We found that StepLMM has a high mapping precision and a low rate of false positives and that the balance between these two objectives is good, which is similar to GRAMMAR [30] and regional heritability mapping with 20 SNPs as a region (RHM20) [32]. These three methods can fit the population structure through a realized genetic relationship matrix, which can improve mapping precision and decrease the rate of false positives. A realized genetic relationship matrix constructed with marker data is more accurate than a numerator relationship matrix constructed with pedigree data, and thus improves mapping precision. StepLMM is a multipleQTL mapping model, which usually has more mapping precision than singleQTL models [16].
Many studies have shown that GBLUP models perform well for most traits in livestock [34, 35], but are not satisfactory for the analysis of simulated data where traits are controlled by a small number of QTL [36, 37]. The results from our analysis on simulated human data showed that accuracy of genomic prediction using GBLUP is equal to about the square root of heritability. An important feature of the simulated human data is that genetic relationships between individuals are very weak. The low prediction accuracy obtained with GBLUP indicates that this method is not sufficiently accurate for genomic prediction in a population with distantly related individuals.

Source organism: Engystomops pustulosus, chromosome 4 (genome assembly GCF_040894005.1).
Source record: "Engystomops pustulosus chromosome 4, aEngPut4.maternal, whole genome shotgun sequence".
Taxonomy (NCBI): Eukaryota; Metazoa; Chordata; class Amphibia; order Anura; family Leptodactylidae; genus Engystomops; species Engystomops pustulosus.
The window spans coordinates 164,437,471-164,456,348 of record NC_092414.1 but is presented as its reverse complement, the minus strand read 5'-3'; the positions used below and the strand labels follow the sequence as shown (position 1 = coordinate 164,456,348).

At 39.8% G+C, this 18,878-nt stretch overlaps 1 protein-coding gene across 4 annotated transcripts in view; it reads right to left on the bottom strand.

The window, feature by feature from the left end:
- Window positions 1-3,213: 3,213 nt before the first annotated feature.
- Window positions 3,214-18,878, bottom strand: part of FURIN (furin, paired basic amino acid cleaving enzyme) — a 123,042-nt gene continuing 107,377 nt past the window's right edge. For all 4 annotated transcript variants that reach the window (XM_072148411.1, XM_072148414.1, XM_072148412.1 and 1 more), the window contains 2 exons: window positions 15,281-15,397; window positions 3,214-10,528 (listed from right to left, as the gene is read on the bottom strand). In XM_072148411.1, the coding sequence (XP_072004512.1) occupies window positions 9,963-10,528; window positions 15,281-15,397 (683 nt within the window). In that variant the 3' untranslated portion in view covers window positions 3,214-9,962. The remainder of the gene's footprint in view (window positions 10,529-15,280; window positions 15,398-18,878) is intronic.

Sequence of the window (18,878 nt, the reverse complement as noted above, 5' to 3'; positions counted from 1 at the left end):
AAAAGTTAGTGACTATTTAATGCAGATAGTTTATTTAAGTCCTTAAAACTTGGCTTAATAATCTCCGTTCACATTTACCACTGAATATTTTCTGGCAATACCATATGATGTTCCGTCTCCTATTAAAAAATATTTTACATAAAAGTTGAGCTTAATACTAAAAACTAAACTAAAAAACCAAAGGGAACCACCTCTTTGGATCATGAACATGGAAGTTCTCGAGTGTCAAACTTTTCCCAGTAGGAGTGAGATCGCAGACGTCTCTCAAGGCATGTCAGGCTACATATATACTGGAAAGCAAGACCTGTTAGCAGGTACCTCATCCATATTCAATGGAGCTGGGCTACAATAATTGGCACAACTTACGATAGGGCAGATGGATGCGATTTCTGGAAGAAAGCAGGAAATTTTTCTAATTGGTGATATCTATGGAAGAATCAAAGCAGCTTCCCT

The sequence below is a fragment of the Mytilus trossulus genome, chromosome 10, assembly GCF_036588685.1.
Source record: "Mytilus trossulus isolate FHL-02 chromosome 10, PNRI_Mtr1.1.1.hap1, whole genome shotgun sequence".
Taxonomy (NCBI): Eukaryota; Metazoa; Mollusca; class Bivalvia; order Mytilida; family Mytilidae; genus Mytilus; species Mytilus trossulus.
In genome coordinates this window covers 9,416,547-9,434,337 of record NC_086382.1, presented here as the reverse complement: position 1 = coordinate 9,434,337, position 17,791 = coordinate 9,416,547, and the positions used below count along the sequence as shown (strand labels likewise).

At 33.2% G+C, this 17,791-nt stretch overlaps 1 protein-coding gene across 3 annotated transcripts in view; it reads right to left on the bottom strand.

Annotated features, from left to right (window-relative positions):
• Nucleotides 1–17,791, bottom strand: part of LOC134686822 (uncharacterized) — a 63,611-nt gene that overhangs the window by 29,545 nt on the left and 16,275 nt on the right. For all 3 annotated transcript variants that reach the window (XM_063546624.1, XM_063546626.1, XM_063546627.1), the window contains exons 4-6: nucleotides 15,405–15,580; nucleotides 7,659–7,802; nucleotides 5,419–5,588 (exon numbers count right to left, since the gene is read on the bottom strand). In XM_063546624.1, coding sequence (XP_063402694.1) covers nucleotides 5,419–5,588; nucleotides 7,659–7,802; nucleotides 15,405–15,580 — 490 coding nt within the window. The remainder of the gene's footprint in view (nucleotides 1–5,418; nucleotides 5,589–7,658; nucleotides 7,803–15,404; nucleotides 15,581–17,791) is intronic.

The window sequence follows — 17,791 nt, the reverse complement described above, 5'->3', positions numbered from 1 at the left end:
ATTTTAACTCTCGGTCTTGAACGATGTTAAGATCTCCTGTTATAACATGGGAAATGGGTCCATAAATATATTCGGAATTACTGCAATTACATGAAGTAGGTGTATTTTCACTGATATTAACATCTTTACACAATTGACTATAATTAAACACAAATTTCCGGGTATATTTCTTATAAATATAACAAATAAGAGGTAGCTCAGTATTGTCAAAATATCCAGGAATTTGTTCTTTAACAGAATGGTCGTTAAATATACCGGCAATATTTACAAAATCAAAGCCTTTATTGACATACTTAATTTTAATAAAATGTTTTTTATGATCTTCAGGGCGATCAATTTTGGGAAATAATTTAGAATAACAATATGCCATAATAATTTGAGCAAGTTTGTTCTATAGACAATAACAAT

Conclusions
A quantitative trait is controlled both by major variants with large effects and by polygenic effects, they are separately fitted with GWAS and GBLUP in StepLMM. GWAS identifies QTL and simultaneously improves genomic prediction accuracy; GBLUP accounts for polygenic effects, it also increases mapping precision and decreases the rate of false positives of GWAS. StepLMM has a high performance in both GWAS and GS and is feasible for agricultural breeding programs and human genetic studies.
Declarations
Authors’ contributions
HL and ZB designed the study. HL, LJ and SG carried out the study. HL, GS and ZB wrote the manuscript. GS and HL revised the manuscript. All authors read and approved the final manuscript.
Acknowledgements
This research was financially supported by the National Natural Science Foundation of China (Grant Number: 31672650).
Competing interests
The authors declare that they have no competing interests.
Data availability
The datasets used in this study were public datasets, and the information to access these has been provided. The program used in this study is attached as an additional file (see Additional file 1).
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Authors’ Affiliations